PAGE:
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i regret the day i said yes to mr. trump. i regret all the help and support i gave him along the way. i am ashamed of my own failings and publicly accepted responsibility for them by pleading guilty in the southern district of new york. >> michael cohen is perhaps the most high-profile cooperating witness of the past several years although he didn't enter into a formal agreement with the southern district of new york. he did provide the southern district, in effect the justice department's manhattan office, with information on individuals in the trump organization. he also spoke with robert mueller's team at least seven
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different occasions last year. former u.s. attorney for the southern district of new york preet bharara highlights the troubling twilight zone cooperators pose for law enforcement. in the new book he's written called "doing justice" he writes, "cooperators assist cops and as a result may literally get away with murder. they operate as double agents against the people closest to them. it is a bit fantastical and murky, this partnership between criminal and law man lurking at opposite ends of the legal spectrum. it requires a reciprocal leap of faith and forces a bond in which each side is counting on and putting its faith and trust in the other. it is the most unholy alliance in the whole business of justice." the author goes on to write about cohen's case, "cohen's reversal was dramatic and breathtakingly reported because of his proximity to elected power.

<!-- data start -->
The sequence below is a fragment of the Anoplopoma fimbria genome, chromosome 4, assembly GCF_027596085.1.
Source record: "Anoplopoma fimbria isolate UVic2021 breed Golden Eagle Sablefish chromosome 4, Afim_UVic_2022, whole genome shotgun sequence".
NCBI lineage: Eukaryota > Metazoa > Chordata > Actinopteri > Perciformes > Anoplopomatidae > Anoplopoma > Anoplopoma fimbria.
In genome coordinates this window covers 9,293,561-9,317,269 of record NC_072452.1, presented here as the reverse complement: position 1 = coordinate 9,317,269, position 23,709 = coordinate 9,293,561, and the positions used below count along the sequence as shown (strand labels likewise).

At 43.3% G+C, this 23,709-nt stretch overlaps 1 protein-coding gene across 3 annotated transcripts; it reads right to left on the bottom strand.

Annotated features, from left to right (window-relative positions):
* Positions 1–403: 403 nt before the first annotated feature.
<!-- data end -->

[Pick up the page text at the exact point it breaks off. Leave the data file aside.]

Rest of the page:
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but his decision is echoed but the annals of law enforcement in story after story, where real people waver between resolve and anger and back again." preet bharara, the pride of eatontown, new jersey, remains with us. and tonight the full title of the book, "doing justice: a prosecutor's thoughts on crime, punishment, and the rule of law." happens to be in bookstores now. again, a formal welcome to you. >> thank you for having me. >> it's great to have you in our studios. so how long of a walk is it between what cohen entered into and agreed to and what we would call flipping, working for the home team, full cooperation? >> he's kind of in a hazy intermediate stage. usually it's the case you get people to cooperate into a formal cooperation agreement either with the southern district of new york or whatever office is trying to bring a prosecution against other people, generally higher up in the food chain. and he didn't do that. and he elected to continue with his case, plead guilty, accept a prison sentence. my suspicion is that's partly because he may have been selective in what information he was giving the southern district that i led for 7 1/2 years, has
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a somewhat different policy from other offices. we, az say in the book, require a defendant to confess all his sins and not just the sins that have been charged against him that the government can prove. and it may be the case that he was interested in giving them some information and information about other people but maybe not all of his own activities and all the other criminal information that he might have against perhaps associates or members of his own family. and he looks like he's desperately now trying to get what's called a rule 35 motion, which is post-sentencing, post-conviction cooperation. and he's providing evidence. we saw a document that was put in just recently that reflected the search warrant that the southern district helped to execute and 19 or 20 pages was redacted relating to the campaign finance charges. that seems to indicate that there are things going on still. and the point about cooperators in the lengthy -- i thank you for that. the lengthy quote you read from the book. is that cooperating is the bread and butter of a lot of kinds of